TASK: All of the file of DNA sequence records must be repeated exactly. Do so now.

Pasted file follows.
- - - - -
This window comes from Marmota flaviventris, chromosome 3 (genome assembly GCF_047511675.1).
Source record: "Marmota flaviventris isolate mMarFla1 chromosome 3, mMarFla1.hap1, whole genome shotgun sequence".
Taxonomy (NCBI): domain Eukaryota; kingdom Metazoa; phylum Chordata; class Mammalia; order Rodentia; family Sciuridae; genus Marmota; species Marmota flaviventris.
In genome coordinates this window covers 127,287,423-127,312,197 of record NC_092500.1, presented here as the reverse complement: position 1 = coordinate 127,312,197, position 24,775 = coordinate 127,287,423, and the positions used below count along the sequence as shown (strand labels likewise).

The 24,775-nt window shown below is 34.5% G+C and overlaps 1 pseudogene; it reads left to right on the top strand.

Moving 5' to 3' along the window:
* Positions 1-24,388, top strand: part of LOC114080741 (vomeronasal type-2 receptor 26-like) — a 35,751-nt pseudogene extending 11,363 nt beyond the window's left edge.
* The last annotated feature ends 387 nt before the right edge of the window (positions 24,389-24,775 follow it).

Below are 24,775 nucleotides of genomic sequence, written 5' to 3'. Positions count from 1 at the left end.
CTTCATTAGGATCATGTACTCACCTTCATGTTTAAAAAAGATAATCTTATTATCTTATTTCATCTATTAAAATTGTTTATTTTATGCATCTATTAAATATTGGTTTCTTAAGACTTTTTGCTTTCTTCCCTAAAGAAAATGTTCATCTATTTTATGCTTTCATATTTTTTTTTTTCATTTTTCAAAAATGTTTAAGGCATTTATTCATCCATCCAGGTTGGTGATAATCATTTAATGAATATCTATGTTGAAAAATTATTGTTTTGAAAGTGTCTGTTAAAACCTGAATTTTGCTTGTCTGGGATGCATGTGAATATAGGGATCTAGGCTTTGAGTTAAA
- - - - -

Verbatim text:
This window comes from Marmota flaviventris, chromosome 3 (genome assembly GCF_047511675.1).
Source record: "Marmota flaviventris isolate mMarFla1 chromosome 3, mMarFla1.hap1, whole genome shotgun sequence".
Taxonomy (NCBI): domain Eukaryota; kingdom Metazoa; phylum Chordata; class Mammalia; order Rodentia; family Sciuridae; genus Marmota; species Marmota flaviventris.
In genome coordinates this window covers 127,287,423-127,312,197 of record NC_092500.1, presented here as the reverse complement: position 1 = coordinate 127,312,197, position 24,775 = coordinate 127,287,423, and the positions used below count along the sequence as shown (strand labels likewise).

The 24,775-nt window shown below is 34.5% G+C and overlaps 1 pseudogene; it reads left to right on the top strand.

Moving 5' to 3' along the window:
* Positions 1-24,388, top strand: part of LOC114080741 (vomeronasal type-2 receptor 26-like) — a 35,751-nt pseudogene extending 11,363 nt beyond the window's left edge.
* The last annotated feature ends 387 nt before the right edge of the window (positions 24,389-24,775 follow it).

Below are 24,775 nucleotides of genomic sequence, written 5' to 3'. Positions count from 1 at the left end.
CTTCATTAGGATCATGTACTCACCTTCATGTTTAAAAAAGATAATCTTATTATCTTATTTCATCTATTAAAATTGTTTATTTTATGCATCTATTAAATATTGGTTTCTTAAGACTTTTTGCTTTCTTCCCTAAAGAAAATGTTCATCTATTTTATGCTTTCATATTTTTTTTTTTCATTTTTCAAAAATGTTTAAGGCATTTATTCATCCATCCAGGTTGGTGATAATCATTTAATGAATATCTATGTTGAAAAATTATTGTTTTGAAAGTGTCTGTTAAAACCTGAATTTTGCTTGTCTGGGATGCATGTGAATATAGGGATCTAGGCTTTGAGTTAAA